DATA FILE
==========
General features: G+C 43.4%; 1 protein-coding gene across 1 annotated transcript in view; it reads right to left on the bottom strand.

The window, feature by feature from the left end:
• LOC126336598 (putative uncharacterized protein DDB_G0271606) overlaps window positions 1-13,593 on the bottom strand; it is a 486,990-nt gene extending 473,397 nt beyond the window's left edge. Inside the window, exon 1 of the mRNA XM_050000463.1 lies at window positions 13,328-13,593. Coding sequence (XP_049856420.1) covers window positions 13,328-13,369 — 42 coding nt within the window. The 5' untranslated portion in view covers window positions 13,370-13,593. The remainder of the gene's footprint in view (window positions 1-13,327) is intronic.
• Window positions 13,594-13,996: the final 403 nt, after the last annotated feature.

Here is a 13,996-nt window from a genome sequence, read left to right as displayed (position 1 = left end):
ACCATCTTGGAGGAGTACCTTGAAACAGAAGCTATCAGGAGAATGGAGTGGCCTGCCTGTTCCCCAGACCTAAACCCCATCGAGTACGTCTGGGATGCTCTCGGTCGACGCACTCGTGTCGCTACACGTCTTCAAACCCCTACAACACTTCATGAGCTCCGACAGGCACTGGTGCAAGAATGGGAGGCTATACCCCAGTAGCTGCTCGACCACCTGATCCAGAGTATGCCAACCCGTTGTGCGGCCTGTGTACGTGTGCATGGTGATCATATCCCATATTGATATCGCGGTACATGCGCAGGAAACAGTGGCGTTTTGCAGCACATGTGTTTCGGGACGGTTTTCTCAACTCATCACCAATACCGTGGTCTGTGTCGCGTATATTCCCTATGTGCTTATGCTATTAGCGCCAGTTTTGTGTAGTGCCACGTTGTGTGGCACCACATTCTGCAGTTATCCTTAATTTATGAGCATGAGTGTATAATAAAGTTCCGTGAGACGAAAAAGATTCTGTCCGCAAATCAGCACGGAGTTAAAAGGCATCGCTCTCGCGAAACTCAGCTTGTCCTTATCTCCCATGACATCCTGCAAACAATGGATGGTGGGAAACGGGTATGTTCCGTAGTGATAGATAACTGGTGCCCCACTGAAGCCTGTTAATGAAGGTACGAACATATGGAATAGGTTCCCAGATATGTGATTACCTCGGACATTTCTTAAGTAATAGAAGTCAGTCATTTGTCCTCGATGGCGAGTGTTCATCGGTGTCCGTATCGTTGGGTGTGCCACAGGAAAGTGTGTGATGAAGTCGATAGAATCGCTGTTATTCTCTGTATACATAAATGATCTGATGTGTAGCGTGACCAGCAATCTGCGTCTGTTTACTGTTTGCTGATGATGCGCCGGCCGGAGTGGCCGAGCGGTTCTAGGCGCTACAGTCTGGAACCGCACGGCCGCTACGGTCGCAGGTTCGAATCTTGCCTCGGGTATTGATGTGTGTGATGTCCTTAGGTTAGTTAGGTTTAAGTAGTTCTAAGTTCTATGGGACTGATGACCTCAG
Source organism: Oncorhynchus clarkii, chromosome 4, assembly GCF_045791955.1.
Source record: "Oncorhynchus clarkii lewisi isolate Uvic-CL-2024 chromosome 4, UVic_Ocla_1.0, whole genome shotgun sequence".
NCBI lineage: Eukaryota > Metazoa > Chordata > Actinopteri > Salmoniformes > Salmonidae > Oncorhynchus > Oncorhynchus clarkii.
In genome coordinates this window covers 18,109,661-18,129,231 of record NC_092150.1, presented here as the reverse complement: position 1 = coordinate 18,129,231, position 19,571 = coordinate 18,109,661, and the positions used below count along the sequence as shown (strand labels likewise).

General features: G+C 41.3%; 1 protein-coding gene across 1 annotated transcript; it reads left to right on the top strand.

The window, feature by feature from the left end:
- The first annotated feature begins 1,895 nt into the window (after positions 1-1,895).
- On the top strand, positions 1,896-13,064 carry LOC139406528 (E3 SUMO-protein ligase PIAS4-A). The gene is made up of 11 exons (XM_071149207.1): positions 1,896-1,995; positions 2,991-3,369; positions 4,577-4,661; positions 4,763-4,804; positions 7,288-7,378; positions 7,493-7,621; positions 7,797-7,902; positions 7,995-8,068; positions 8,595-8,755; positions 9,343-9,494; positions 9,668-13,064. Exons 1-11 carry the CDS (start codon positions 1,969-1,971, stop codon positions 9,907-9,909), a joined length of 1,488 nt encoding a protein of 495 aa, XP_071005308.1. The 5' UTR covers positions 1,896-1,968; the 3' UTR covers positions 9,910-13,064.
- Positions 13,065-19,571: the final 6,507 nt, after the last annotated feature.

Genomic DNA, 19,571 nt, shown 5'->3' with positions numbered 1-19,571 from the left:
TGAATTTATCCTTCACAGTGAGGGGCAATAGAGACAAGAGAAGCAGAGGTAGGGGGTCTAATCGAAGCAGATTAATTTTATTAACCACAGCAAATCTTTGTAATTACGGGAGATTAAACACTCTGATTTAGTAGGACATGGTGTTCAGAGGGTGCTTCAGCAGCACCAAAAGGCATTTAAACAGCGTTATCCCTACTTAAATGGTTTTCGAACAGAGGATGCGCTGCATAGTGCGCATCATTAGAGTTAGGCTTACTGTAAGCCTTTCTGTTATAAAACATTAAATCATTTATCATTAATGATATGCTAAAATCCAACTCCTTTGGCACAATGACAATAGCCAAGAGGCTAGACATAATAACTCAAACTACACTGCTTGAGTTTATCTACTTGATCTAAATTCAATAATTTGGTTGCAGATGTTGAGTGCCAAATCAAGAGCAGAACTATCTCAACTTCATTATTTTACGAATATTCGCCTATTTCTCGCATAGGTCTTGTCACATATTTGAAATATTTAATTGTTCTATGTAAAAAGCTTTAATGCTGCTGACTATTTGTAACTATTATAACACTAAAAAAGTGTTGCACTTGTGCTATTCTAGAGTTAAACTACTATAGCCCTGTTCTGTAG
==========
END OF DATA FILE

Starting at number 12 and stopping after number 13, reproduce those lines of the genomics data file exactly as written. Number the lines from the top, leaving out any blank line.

The window, feature by feature from the left end:
- The first annotated feature begins 1,895 nt into the window (after positions 1-1,895).